The NCAA is currently sorting through how the different provisions of the Affordable Care Act (a.k.a “Obamacare” or “Health Care Reform”) will affect college sports. While many people are still sorting through the different impacts of the various parts of the ACA, the NCAA has identified two big areas that will affect student-athletes:
For example, universities for years have offered health-care plans to their general student population, which could also be used by student-athletes. But the early implementation of ACA has already led some universities to consider dropping those plans.
The ACA will allow students to remain on their parents’ health-care plan until age 26, an increase from age 22, which could reduce the demand for those student health plans. And new coverage mandates in those plans have increased the cost by up to 200 percent at some universities for which [human resources consultant Jeff] Hadden consults. It’s already prompted three of Hadden’s university clients to drop their student plans.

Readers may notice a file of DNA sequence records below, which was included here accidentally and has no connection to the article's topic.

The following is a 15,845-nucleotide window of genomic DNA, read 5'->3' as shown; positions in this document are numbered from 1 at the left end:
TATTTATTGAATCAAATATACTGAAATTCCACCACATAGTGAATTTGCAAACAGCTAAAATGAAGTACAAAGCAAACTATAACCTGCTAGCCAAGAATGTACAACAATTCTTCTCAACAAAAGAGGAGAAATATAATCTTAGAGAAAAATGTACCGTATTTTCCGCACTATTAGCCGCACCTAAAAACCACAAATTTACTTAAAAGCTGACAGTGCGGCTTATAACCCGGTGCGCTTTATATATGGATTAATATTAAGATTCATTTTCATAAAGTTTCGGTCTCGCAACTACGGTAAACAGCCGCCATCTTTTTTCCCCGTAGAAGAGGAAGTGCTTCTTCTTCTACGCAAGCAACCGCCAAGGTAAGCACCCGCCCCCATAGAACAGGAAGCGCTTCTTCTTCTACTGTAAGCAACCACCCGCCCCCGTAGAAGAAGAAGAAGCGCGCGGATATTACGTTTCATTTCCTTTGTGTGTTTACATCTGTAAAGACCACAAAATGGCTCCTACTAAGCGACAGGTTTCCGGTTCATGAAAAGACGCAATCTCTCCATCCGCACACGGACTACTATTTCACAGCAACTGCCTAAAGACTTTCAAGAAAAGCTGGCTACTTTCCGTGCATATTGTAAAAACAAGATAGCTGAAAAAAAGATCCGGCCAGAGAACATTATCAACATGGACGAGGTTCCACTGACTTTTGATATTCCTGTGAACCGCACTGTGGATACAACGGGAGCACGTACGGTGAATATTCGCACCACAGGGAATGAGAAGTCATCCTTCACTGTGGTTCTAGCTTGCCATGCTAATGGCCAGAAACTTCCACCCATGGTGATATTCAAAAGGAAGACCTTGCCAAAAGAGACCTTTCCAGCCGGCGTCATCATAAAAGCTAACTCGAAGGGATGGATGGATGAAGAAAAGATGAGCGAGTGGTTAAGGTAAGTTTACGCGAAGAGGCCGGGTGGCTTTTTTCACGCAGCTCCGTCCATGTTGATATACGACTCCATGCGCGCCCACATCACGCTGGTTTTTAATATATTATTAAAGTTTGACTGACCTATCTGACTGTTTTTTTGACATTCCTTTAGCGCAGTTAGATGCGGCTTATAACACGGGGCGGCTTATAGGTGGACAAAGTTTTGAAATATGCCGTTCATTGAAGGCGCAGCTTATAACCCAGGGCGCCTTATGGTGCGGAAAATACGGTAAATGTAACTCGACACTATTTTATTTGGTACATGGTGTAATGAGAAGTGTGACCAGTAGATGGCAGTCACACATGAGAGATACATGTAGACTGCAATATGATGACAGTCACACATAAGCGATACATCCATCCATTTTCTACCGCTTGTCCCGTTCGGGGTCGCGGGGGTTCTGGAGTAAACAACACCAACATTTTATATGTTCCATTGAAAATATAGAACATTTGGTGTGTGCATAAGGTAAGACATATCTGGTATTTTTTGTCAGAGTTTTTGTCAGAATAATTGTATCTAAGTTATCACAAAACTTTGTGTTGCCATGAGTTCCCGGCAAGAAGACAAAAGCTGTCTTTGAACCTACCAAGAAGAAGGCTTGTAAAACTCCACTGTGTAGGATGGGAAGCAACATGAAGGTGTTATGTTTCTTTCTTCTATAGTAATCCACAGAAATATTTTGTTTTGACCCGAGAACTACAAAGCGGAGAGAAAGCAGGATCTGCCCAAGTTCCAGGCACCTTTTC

The larger takeaway is that the ACA may slow the implementation of universal health care for athletes. Athletes may still get their injury insurance plans, but the NCAA allows Division I schools to purchase standard health care coverage for athletes, beyond just their athletically-related injuries. In fact the possibility of schools dropping health care plans for students has lead to emergency legislation in Division II to allow athletic departments to buy plans for athletes.
At some point, the hodgepodge of schools different plans, different health care exchanges, and relying on student-athletes to bring their own plans becomes untenable. Eventually it makes more sense for schools to have the NCAA explore whether it can purchase health insurance for all 450,000 student-athletes at a economical rate.